The Catholic Church's flawed response to sexual assault reports could have endangered lives and discouraged more people from coming forward, a law firm representing victims says.
Law firm Lewis Holdway Lawyers said in one case, a parent was told no action could be taken against a pedophile priest without a letter from a church-appointed Independent Commissioner.
Another victim, who was suicidal after their disclosure, contacted a church support group, and was told to "call back later", Lewis Holdway said in its submission to a Victorian inquiry into clergy sexual abuse.
The church's internal complaints system often caused more damage to victims, and made it likely that others would be discouraged from reporting sexual assault, the firm said.
It also said clients had been "devastated" to find out that some perpetrators had a history of sexual assault, as this information was not made clear by the church during the reporting process.
The statement was one of 15 new submissions made public on Monday, as part of the Inquiry into the Handling of Child Abuse By Religious and Other Institutions.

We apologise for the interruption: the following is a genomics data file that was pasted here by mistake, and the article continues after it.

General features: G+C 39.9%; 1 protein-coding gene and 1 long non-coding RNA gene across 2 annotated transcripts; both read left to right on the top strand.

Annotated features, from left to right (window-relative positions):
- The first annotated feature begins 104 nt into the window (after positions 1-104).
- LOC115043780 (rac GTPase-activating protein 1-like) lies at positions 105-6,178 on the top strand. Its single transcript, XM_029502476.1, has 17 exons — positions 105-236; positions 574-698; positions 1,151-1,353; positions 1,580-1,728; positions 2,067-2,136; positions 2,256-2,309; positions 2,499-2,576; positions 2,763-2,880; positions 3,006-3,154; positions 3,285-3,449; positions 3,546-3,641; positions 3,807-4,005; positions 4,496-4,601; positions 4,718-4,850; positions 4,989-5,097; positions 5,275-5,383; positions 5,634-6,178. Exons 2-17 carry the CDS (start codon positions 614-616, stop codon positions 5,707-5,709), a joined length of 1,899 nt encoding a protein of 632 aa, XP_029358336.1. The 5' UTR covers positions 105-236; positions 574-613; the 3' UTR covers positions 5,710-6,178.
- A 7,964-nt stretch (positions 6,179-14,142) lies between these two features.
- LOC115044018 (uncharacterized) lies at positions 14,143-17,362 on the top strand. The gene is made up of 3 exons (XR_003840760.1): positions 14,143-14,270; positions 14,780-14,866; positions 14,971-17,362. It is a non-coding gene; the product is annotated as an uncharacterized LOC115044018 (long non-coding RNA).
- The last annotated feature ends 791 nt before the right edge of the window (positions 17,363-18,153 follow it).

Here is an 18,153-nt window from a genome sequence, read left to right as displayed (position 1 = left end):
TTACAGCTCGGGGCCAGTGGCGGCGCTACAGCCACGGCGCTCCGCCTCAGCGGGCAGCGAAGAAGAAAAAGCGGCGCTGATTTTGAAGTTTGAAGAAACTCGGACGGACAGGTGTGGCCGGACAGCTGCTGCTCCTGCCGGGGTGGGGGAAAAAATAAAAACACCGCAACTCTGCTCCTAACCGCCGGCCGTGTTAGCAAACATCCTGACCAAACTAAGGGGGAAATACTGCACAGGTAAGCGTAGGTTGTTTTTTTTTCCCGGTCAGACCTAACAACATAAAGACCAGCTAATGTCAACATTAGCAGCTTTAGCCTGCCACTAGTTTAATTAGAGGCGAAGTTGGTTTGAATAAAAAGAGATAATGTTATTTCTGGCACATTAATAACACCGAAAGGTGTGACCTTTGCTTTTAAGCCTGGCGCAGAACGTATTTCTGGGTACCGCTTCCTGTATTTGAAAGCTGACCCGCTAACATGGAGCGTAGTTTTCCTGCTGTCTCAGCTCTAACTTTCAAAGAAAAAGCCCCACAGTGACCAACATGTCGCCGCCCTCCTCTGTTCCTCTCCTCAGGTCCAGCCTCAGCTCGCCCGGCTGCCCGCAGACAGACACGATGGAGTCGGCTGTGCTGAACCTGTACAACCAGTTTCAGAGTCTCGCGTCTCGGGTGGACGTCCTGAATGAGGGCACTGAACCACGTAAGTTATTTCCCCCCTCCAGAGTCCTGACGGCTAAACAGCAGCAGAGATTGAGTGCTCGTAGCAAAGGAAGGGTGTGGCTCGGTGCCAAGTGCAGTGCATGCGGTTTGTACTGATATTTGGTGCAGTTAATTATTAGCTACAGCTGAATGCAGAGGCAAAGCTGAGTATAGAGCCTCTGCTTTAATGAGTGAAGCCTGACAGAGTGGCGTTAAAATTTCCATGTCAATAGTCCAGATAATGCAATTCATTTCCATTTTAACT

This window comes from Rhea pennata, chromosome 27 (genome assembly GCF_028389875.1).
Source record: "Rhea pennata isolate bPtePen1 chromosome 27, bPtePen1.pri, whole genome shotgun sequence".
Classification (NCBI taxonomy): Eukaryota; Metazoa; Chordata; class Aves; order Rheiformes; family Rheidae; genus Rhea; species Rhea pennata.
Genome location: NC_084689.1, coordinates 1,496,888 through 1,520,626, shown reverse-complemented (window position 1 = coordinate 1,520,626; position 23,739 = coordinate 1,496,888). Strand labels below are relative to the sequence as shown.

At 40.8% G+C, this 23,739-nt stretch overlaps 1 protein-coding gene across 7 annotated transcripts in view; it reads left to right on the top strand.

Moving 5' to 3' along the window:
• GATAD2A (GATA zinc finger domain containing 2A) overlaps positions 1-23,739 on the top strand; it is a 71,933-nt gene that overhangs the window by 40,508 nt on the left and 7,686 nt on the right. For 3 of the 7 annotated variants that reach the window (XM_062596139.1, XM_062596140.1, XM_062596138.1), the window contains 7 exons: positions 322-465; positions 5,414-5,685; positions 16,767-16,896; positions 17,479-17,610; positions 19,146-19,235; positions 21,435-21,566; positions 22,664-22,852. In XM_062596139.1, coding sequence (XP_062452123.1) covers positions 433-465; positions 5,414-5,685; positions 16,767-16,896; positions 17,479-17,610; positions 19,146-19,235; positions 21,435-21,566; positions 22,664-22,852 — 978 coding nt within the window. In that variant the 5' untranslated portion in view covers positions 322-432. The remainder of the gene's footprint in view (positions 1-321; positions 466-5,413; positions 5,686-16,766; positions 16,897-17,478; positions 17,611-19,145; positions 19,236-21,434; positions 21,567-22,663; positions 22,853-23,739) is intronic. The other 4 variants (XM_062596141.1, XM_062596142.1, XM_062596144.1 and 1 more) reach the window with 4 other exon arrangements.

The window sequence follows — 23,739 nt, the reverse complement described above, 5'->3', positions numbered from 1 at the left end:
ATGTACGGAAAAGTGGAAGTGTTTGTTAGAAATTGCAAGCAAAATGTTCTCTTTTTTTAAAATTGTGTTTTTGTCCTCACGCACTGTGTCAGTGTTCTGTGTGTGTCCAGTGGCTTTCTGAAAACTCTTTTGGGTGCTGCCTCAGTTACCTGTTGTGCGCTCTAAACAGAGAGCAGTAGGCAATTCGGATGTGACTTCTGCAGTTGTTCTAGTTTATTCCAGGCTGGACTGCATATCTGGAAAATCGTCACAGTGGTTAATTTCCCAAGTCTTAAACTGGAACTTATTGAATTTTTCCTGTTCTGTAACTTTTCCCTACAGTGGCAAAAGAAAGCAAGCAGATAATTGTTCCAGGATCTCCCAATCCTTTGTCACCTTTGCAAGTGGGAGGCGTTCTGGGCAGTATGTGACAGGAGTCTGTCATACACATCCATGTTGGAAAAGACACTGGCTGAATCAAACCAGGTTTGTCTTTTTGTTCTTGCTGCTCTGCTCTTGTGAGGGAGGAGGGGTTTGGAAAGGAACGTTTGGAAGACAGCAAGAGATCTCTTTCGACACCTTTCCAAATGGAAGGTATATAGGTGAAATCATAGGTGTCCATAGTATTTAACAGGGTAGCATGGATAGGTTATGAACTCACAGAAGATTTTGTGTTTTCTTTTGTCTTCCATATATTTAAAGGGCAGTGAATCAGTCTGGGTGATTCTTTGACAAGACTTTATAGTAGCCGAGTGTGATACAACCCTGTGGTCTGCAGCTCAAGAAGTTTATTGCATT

The Catholic Church in Victoria also submitted material, stating it had sought to deal proactively with assault allegations, through its processes "Melbourne Response" and "Towards Healing" in 1996 and 1997.
In its booklet, Correcting Misconceptions About Child Abuse and the Catholic Church, the Melbourne Archdiocese denied it took an "in-house" approach to complaints, but encouraged victims to contact police and provided support for them through counselling.
"The healing of a victim of sexual abuse is a long and complex process and evidence suggests that in many cases, full healing will never be achieved," the church said in its booklet.
"Through the processes established by the Church, especially access to counselling, the Church attempts to address the individual needs of each victim."
However, Lewis Holdway said in its statement that "clients were not offered psychological support or counselling", and that the church authority was unwilling to fund counselling for clients upon request.
The Melbourne based firm said it had been working with victims of clergy sexual abuse for 17 years.